- Biographical note of no more than 50 words (for each participant if a panel proposal)
If your event requires audio-visual equipment, please select your requirements on the proposal submission form.
Possible topics include but are not limited to:
Presentations focused on issues related to effective teaching of writing at all levels: graduate workshops, undergraduate seminars, K though 12, and writers-in-the-schools or community classes. Proposals should state the level(s) of education upon which presenters will focus.
Presentations addressing the craft of writing fiction or discussions of trends and conventions in published fiction. Readings of fictional works are also welcome.
Presentations focused on the craft of writing nonfiction and/or discussions of trends and conventions in nonfiction. Alternatively, readings by authors of memoirs, essays of creative nonfiction or literary biographies.
Playwriting & Screenwriting
Presentations focused on elements of playwright or screenwriting craft as well as appreciations of other writers or discussions of cultural trends in theater, cinema and television. Readings by actors, playwrights or screenwriters are also welcome.
Presentations on the history, craft and culture of oral storytelling. Alternatively, storytelling performances.
Presentations focused on the craft of writing and/or performing poetry or discussions of poetics, trends, conventions or forms of poetry. Poetry readings or performances are also welcome.
These presentations address the craft and criticism of literary translation and/or focus on readings of translated literary works.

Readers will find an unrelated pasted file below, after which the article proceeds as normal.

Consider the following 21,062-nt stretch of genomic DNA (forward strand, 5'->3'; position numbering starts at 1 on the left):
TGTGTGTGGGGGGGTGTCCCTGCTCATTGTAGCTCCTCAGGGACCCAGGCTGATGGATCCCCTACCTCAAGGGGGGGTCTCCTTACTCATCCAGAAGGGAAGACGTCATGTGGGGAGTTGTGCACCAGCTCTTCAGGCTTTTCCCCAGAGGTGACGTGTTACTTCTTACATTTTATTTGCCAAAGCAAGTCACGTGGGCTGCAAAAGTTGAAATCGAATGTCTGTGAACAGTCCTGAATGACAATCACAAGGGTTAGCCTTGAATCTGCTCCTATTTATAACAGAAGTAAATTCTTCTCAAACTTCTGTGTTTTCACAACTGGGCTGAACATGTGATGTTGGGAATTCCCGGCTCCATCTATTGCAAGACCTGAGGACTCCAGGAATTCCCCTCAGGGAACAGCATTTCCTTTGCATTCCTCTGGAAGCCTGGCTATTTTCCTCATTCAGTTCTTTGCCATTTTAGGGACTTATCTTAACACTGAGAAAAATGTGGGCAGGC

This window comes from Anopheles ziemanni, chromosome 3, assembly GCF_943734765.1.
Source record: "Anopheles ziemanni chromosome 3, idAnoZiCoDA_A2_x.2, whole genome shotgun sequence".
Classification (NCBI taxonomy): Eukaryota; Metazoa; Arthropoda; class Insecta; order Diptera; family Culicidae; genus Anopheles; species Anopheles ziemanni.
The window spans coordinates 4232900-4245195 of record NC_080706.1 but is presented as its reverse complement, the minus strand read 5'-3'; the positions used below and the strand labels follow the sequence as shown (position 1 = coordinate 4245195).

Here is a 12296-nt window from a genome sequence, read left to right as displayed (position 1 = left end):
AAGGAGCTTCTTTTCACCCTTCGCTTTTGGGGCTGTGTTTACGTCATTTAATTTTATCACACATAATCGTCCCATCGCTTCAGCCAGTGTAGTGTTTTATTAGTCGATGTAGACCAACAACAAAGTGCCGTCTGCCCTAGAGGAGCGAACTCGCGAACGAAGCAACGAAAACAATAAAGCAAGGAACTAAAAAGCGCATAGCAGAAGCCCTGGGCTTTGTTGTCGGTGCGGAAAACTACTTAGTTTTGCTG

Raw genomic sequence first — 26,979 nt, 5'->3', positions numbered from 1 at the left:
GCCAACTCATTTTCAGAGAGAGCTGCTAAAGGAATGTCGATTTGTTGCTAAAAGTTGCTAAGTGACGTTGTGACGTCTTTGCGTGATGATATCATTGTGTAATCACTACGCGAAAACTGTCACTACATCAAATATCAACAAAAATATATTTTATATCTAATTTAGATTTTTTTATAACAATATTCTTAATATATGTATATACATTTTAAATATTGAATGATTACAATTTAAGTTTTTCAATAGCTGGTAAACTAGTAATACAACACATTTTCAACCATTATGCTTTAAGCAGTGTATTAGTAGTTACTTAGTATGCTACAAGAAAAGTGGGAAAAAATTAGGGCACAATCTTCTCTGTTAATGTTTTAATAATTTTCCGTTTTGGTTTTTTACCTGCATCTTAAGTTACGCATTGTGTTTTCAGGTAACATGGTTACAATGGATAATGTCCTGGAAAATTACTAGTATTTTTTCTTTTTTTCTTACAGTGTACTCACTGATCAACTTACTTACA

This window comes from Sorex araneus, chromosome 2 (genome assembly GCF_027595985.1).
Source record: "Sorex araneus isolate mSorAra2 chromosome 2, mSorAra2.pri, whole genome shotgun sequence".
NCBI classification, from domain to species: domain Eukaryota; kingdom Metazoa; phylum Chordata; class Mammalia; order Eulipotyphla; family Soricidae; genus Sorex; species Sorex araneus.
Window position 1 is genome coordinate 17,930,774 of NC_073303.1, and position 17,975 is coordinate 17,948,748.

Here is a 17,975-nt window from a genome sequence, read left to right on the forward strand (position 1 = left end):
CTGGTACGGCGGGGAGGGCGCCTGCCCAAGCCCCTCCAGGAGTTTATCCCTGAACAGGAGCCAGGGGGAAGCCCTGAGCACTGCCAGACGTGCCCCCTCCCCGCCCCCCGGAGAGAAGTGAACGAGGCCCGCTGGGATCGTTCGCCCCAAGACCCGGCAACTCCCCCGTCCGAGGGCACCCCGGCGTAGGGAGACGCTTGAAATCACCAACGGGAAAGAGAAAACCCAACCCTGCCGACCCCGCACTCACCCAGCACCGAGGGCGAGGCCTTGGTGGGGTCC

Children’s Literature/YA Literature
These presentations address the craft and criticism of writing for younger audiences and/or focus on readings of works for children/YA readers.
Discussions of issues related to the craft and criticism of cross-genre writing. Alternatively, readings of works that cross genre lines, or readings by writers in two or more genres.
Publishing, Editing, & Technology
Presentations focused on editors, publishers, distributors and the technological facilitators of literary books, anthologies, journals, book reviews, web sites and electronic media.
Agents, Contracts, & Marketing
Presentations and workshops that address the business side of publishing.
Living as a Writer
Presentations focused on writing as a practice sustained within or outside of the academy. Topics could include making a living, strategies for maintaining a writing life or the interrelationship of writing and other aspects of life.
Environmental Issues & Creative Writing
Presentations focused on creative writing as it pertains to creating and maintaining sustainable ecological practices or facing the consequences of poor environmental practices.
Equity & Diversity Through Creative Writing
Presentations focused on creative writing practice as it does, can or fails to foster social equity and the creation of a literary and social landscape characterized by diversity.
Indigenous Writing & Storytelling
Presentations focused on the presence and possibilities of a variety of Indigenous forms of writing/storytelling or explorations of creative writing pedagogies developed/ developing in Indigenous communities.